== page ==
CDL Training Program Established for Native Hawaiian Women
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Native Hawaiian women are enthusiastic about an innovative Oahu-based program starting soon to train them to become truck drivers with new, well-paying career opportunities.
The commercial driver license program, scheduled to start July 1, is billed as the first all-women training program specifically for wahine, as Polynesian (especially Hawaiian) women are known.
“We are extremely happy and excited to partner with the American Association of University Women Honolulu Branch, who provided us the funding to launch this all-wahine CDL-A training program,” Kaneheilua Lindsey, program manager for the Hawaiian Trades Academy with Council for Native Hawaiian Advancement, told Transport Topics.
Lindsey said AAUW Honolulu sponsored $40,000 to execute the program to provide women with access to potential careers as truck drivers.
Students will have simulator use and behind-the-wheel training. (Hawaiian Trades Academy with Council for Native Hawaiian Advancement)
“We feel that it is extremely important to help more women in Hawaii gain access to the necessary certifications needed to receive better jobs in traditionally male-dominated industries,” Lindsey said. “Our goal is that through this program, we will provide a comfortable and welcoming space where women are equipped with the training and resources needed to eventually receive their CDL-A license, which opens the opportunity to begin or advance their careers in occupations with higher paying salary ranges.”
As elsewhere in the nation, Hawaii is facing a shortage of truck drivers. U.S. Bureau of Labor Statistics notes that more than 4,000 people are employed in Hawaii as drivers of heavy and tractor-trailer trucks. The agency lists the average yearly wage for truck drivers as $55,560, paying 50% more than other jobs in Hawaii.
“Truck drivers are essential in maintaining the state of Hawaii’s supply chain, and a shortage of drivers could have a critical impact on this chain. This is an issue that has persisted for a while, and a large part of that shortage is due to the low presence of women within the industry,” Lindsey said. “We’re hoping to address that issue by positioning more and more women to receive their CDL-A license, where they may potentially pursue a career in trucking that can earn between $50,000 and more than $90,000 annually.”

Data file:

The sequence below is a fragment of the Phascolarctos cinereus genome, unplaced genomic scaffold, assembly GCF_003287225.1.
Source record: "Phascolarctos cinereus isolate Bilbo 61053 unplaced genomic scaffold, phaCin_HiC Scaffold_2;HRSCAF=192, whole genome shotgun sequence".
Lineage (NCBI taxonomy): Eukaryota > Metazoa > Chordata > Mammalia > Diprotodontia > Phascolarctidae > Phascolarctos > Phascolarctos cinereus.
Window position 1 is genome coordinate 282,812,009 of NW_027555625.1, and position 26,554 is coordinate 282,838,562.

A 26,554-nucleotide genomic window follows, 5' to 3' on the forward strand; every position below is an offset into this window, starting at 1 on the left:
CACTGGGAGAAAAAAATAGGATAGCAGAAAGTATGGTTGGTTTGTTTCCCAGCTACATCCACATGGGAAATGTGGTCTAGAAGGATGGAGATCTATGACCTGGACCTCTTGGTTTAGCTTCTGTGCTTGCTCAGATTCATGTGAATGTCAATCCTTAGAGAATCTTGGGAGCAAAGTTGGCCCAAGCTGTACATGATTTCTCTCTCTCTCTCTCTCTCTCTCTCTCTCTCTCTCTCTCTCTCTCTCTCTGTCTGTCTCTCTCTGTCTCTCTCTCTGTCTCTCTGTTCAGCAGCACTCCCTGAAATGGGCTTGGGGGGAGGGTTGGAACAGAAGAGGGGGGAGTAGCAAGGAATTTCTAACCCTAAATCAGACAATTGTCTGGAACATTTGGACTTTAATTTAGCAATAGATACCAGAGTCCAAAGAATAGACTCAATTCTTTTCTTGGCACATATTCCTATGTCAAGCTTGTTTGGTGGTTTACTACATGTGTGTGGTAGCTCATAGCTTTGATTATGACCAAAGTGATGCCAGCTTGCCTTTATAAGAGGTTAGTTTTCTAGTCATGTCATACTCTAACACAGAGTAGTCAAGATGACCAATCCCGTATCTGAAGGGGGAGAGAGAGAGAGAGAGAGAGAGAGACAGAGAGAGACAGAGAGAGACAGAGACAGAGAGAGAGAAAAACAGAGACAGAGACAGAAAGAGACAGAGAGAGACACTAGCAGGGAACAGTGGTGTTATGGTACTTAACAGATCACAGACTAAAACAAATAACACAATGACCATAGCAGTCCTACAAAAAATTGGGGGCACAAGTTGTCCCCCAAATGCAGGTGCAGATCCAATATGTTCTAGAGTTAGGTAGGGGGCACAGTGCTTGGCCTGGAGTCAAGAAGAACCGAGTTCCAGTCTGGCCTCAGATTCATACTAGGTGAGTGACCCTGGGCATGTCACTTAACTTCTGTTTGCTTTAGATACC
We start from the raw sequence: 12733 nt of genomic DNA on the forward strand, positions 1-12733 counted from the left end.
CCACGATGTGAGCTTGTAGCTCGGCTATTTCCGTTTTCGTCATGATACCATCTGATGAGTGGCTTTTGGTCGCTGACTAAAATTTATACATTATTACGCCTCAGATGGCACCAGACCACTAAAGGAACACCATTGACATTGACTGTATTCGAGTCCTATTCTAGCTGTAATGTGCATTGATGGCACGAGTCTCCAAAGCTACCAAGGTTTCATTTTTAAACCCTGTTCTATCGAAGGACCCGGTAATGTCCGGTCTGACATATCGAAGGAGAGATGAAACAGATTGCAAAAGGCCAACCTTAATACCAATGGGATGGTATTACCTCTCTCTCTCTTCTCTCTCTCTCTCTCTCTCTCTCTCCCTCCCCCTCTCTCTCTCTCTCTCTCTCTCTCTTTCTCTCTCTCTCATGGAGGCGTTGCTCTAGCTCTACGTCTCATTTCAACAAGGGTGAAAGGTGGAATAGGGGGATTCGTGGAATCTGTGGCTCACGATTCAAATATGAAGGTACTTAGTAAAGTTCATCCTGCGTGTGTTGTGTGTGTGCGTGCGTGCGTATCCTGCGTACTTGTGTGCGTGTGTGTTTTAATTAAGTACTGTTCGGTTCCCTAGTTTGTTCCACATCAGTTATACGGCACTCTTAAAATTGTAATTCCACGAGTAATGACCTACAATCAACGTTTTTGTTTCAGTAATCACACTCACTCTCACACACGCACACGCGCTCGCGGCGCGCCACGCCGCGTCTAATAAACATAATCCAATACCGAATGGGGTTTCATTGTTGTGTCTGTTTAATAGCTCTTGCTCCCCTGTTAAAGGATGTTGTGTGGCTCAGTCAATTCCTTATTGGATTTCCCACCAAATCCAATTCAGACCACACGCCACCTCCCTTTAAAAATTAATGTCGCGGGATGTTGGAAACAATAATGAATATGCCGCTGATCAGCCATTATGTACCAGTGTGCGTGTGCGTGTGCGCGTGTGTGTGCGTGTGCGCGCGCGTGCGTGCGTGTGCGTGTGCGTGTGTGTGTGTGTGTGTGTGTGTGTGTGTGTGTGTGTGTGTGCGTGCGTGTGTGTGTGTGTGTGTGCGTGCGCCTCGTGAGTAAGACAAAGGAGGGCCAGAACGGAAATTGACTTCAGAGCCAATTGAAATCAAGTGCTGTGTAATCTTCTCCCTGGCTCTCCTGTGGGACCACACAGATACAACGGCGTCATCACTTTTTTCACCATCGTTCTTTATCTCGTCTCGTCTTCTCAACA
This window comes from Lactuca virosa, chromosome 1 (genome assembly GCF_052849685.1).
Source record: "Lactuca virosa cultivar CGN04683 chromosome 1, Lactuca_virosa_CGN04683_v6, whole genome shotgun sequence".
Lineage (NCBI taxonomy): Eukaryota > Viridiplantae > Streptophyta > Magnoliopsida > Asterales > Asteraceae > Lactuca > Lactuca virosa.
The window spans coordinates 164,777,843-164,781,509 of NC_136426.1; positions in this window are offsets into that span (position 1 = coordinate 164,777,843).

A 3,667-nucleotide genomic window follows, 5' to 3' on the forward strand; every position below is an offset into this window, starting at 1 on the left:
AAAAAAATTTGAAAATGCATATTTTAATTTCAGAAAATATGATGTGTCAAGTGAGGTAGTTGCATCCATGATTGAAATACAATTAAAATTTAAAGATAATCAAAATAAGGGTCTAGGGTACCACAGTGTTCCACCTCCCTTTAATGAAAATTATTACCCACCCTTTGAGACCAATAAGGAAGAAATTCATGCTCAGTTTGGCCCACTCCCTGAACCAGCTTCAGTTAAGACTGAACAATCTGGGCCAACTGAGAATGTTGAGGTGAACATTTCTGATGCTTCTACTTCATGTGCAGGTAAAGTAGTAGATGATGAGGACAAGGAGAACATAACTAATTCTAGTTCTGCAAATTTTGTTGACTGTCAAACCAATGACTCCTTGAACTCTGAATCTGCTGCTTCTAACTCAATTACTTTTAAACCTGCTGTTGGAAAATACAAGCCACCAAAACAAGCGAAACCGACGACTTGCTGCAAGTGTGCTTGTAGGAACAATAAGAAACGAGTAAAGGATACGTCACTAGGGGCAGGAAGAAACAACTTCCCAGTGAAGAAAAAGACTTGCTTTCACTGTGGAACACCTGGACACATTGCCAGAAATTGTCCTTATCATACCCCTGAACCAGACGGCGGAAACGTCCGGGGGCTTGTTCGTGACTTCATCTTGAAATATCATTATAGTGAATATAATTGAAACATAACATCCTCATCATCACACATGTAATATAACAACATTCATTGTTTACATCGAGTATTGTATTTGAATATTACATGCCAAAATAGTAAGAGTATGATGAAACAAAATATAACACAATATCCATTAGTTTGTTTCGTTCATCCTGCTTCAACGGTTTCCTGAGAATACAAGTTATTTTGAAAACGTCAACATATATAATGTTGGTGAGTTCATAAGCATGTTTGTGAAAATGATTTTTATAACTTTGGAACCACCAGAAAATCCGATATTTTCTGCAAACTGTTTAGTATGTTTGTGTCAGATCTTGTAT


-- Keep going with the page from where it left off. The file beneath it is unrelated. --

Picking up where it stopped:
Hawaiian Trades Academy officials are excited about the positive reaction to the program from women, who make up 49.7% of the state’s 1.4 million total population. According to the latest estimate by the U.S. Census Bureau, native Hawaiians/other Pacific Islanders accounted for 10.5% of the population.
“Since we’ve begun promoting this program to the public, many within the community have reached out and stated that the fact that this program is women-only has helped convince them to apply and pursue earning their CDL-A license. Additionally, this program has allowed for them to feel more comfortable to pursue such a career, as it provides them a space where they are surrounded by like-minded women who want to achieve the same goal,” Lindsey said.
As of mid-June, nearly 40 applications had been submitted, with more expected.
Although the CDL theory part of the course will be based in Oahu, students will have simulator use and behind-the-wheel training at both the academy’s office in Kapolei and truck training site in Kalaeloa.
Women who graduate from the program will get job referral assistance. When they are licensed graduates, they will be linked with potential employers.
“We will provide opportunities for students to personally meet and initiate these conversations with those employers through mini job fairs, planned interviews, or meet-and-greets,” Lindsey noted.
Lindsey is grateful to AAUW Honolulu for its partnership “as we pursue a common goal in uplifting women within our home” and to other supporters who have reached out when learning about the CDL program for native Hawaiian women.
“Your support proves to us that there is a want and need within the community, and we look to continue to provide them, as well as future similar opportunities,” he added.
Interested participants are encouraged to visit hawaiiancouncil.org/trades or send an email to email@example.com.
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